In this gospel, Herod does not go looking for Christ; he gets others to do that. Those who pursue pleasure and honors as their god do not go searching for the true God; besides, they don’t have the eyes to recognize him. Such people have stopped searching in life, and that’s the one reason why people are bored in life: they have stopped searching, they have stopped playing hide and seek with God. When that happens, life quickly gets boring, and the result is a need for greater and greater stimulation and amusements. Herod only wishes to know where the Christ child is so that he may destroy him. His character is so twisted that he cannot properly interpret the divine gestures; he sees the birth of Christ as a threat to the environment he has worked to create for himself. And it is for the same reason that the Church, which is Christ’s body, will always be misunderstood and persecuted by the lovers of pleasure and power in this world, and so there’s never any need to be scandalized by this.

The Magi represent those in the third group that Socrates distinguishes from the other two: those who pursue wisdom. The Magi represent the wisdom of the east. There is tremendous wisdom in the east, and anyone who has studied the history of religion is aware of this. The Magi represent everything that is best in the east; their eyes are so pure and unstained by the disordered desire for pleasure, honor, and power, that they find the God who has come in search for us. They find him in a cave; they find him as a child; for he came among us to show us what it means to be man; and the first lesson in this is that we are to change and become as little children. We are to reject the mind of Adam who sought to be his own God, sufficient unto himself, independent of God, and we are to choose to accept our status as “child”, utterly dependent upon God at every moment of our existence, to know fully our own utter insufficiency in order to strive to possess God Himself, to gradually come to know Him from within as our complete and total happiness.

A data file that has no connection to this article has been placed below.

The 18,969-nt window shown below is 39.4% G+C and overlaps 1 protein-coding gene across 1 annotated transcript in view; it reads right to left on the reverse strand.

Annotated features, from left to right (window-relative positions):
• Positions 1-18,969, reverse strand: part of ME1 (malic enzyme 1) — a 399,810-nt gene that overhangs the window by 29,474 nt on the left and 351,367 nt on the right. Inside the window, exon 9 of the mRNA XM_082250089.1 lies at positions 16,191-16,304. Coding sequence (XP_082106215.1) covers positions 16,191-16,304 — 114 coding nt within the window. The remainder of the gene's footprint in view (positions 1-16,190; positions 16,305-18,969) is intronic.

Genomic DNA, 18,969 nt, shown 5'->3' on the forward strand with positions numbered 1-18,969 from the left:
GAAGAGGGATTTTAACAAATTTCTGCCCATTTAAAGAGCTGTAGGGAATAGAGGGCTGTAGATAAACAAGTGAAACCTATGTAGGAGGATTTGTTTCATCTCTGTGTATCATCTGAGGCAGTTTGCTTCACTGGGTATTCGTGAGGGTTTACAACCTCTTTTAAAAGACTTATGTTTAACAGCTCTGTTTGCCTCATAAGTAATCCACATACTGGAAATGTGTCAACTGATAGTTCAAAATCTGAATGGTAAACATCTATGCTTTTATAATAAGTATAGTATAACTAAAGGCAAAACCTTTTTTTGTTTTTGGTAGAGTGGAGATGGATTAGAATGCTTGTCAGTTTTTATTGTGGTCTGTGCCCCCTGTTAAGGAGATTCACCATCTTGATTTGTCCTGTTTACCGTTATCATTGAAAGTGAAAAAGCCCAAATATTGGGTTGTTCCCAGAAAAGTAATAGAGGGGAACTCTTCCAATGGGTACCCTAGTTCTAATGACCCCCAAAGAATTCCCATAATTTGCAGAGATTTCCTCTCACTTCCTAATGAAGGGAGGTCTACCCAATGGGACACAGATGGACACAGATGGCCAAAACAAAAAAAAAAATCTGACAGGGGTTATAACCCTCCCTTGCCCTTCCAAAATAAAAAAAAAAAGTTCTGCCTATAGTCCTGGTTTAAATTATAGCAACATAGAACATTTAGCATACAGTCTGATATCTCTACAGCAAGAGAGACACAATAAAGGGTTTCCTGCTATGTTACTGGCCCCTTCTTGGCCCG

The Magi have found everything that religious man has been searching for. All that these religions and schools of thought were able to provide us with were a great many truths, far more valuable than the greatest pleasures and honors, but what the Magi found was not a collection of eternal truths, but an eternal Person who is the Way, the Truth, and the Life. Eternal truths are the food of the intellect, but the human heart longs for a Person, to join to a Person, and not just any person, but the Person of Christ, who is God in the flesh. He is everything that the human heart longs for, and he has given himself to us as the Bread of Life. He is the Eucharist, and we can consume him whenever we want to attend an ordinary Mass. And it is only when we choose to lay down everything we have at his feet and worship and adore him in his humility, and follow him and consume him that we find the peace we long for. Without him we remain restless.